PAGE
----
I’m Your Man: The Life of Leonard Cohen Reviewed By Dr. Wesley Britton of Bookpleasures.com

I’m Your Man is not your typical music biography. In large part, that’s because the life and work of Leonard Cohen is far different from anyone else’s story and legacy.

In the beginning, the reclusive and introverted Canadian had literary designs to become a recognized poet and novelist. Learning he needed to spread his wings to earn an income from his art, he began writing songs at the age of 33. Songstress Judy Collins took note. Her version of “Suzanne” launched Cohen’s musical career which was never a smooth course thereafter.

As Sylvie Simmons traces in her own very literate biography, the enigmatic Cohen was rarely a fully satisfied composer or performer. In the recording studio, his very personal vision was often hard to capture due to his perfectionist standards and his continually revising his songs. Until his seventies, he didn’t like touring and rarely felt comfortable on stage. In his private life, he largely sought quiet refuge in rooms off the beaten track where he spent quiet time in simple settings where he could write, move from woman to woman, and wrestle with his artistic demons. While always embracing his Jewish heritage, his religious pursuits ultimately led to his becoming a Zen Buddhist monk with years spent in a remote monastery. As a result, many of his songs are considered virtual prayers, expressing the ethereal realm where the erotic and the spiritual meet.

What Simmons successfully brings together are all the private and public threads of Cohen’s odysseys. She not only presents the creative intentions of Cohen’s projects, their publishing and production historys, the commercial and critical responses to the books and albums, but adds her own insightful analysis of the lyrics and music. It’s surprising to learn that, while continually lionized in his home country of Canada and loved in Viagra Europe, Cohen only occasionally got any attention in the U.S. That is, until later in life when he began earning every award and tribute ever given a poet/songwriter.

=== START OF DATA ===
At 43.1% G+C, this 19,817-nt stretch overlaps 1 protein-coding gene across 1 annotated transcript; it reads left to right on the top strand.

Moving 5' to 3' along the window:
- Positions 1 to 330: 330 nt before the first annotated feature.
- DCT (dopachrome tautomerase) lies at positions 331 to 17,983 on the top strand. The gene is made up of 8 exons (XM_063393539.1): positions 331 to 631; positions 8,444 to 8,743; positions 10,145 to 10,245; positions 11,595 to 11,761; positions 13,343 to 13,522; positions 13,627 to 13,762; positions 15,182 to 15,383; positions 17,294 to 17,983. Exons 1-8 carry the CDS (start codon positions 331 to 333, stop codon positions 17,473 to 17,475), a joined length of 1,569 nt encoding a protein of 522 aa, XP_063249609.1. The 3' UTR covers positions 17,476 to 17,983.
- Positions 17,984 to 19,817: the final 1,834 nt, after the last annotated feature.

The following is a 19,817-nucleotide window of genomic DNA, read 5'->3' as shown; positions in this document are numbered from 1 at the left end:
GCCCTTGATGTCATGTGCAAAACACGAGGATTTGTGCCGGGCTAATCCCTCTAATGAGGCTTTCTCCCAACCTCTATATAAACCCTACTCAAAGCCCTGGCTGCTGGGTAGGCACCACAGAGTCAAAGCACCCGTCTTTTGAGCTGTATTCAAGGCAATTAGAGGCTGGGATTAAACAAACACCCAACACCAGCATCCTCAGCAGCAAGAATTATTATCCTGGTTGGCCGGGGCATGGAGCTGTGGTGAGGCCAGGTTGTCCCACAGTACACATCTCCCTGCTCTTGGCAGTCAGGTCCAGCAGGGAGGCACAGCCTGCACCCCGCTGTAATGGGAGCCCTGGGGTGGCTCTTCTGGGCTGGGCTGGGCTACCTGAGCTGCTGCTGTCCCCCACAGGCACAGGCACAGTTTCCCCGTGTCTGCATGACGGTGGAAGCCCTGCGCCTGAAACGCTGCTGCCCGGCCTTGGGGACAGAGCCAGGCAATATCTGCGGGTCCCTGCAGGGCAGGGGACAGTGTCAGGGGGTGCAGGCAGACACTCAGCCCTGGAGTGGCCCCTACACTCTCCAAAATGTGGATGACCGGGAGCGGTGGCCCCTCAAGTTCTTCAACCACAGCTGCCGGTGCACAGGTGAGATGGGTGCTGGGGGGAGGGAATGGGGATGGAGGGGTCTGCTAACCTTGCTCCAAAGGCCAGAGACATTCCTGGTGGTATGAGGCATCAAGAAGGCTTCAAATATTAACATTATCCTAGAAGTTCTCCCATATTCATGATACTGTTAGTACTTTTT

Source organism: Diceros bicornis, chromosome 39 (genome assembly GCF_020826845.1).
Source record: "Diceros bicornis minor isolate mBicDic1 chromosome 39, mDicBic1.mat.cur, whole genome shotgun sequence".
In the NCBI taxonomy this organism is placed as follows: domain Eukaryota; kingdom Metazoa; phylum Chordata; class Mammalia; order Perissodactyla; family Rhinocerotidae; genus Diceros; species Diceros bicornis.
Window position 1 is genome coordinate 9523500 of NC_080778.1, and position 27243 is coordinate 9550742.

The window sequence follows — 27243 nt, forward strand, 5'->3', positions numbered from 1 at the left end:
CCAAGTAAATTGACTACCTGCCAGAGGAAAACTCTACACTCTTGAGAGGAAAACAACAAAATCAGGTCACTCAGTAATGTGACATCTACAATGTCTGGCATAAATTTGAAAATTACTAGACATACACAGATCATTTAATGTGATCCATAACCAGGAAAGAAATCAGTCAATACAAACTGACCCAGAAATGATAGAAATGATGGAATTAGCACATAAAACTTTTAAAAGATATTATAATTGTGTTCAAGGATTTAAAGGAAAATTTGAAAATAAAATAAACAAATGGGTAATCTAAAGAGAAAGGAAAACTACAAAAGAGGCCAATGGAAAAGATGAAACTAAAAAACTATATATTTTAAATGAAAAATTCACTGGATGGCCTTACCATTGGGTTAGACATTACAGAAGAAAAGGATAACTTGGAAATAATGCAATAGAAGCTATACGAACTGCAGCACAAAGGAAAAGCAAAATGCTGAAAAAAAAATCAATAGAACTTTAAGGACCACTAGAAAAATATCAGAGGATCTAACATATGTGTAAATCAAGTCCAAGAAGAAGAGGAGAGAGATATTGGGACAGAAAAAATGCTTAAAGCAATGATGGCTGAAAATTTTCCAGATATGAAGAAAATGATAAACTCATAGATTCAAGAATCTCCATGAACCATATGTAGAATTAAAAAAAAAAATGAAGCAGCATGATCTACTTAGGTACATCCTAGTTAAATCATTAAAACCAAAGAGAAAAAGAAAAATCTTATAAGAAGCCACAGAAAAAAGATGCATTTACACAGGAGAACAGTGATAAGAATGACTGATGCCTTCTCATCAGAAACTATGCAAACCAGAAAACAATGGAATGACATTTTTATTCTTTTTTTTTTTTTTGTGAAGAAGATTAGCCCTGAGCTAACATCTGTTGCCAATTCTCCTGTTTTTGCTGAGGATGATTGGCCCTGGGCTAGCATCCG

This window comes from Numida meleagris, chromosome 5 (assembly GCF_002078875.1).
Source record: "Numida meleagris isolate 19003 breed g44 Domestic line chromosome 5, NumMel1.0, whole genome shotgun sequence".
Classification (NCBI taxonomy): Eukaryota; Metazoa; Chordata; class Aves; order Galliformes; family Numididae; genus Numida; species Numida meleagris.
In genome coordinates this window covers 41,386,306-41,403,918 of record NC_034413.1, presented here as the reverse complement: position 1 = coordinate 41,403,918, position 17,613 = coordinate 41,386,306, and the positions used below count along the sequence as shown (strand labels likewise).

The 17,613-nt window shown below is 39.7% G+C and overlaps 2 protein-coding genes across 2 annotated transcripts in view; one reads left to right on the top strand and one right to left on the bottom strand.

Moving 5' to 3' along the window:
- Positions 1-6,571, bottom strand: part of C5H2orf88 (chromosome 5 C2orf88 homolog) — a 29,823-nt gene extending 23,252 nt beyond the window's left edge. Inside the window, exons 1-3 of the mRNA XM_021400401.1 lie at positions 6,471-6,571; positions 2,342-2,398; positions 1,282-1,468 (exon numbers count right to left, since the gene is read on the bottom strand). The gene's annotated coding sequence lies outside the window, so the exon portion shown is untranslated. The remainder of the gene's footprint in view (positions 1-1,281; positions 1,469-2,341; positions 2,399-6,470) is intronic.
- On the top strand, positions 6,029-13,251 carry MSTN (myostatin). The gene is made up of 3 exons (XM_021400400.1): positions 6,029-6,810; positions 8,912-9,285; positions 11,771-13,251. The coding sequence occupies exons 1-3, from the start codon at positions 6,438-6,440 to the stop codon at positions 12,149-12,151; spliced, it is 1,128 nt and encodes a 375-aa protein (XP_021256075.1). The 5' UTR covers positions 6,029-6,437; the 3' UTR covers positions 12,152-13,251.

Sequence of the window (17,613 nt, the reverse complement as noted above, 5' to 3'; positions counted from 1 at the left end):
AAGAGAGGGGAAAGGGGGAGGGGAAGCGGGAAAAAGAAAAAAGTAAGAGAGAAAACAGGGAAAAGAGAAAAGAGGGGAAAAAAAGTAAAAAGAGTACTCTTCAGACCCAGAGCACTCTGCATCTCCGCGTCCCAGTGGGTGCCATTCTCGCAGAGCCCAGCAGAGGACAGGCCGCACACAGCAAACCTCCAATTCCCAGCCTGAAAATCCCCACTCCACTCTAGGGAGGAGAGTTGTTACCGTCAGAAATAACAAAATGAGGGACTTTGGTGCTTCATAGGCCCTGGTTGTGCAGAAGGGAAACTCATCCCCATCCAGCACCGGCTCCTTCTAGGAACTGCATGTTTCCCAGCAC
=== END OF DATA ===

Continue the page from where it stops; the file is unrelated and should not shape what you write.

Along with Cohen himself, Simmons had access to the deep archives of Cohen’s words and art and was able to interview some 100 participants in Cohen’s life, particularly the women who were so much a part of his work as muses and collaborators. The stories run the range of the time Phil Spector held a gun to Cohen’s neck in the studio to Cohen’s happy discovery of electronic synthesizers which allowed him to expand beyond his admittedly limited proficiency on the guitar. Cohen was a man seemingly never comfortable in his own skin, rarely happy with his own work, and always on the move to avoid romantic entrapments, even with lovers willing to give him space and the freedom to do his own thing. That was until a betrayal forced him to reinvigorate his live performances and quicken the pace of his recordings.

So I’m Your Man is one of those rare books, a truly definitive biography. Considering the longevity of Cohen’s career and the difficult to explain choices and complex personality of a conflicted artistic soul, Simmons goes well below the surface to unveil a man with many masks and an often seemingly contradictory metaphysical evolution. You need not be a Cohen fan to benefit from this book, only be a reader interested in the life of a consummate artist and what that means for anyone willing to immerse themselves so completely in their work. Odds are, American readers will find themselves seeking out the albums and books they missed when they were first released. If you are a Cohen fan, this is the mother lode.

by Dr. Wesley Britton of Bookpleasures.com

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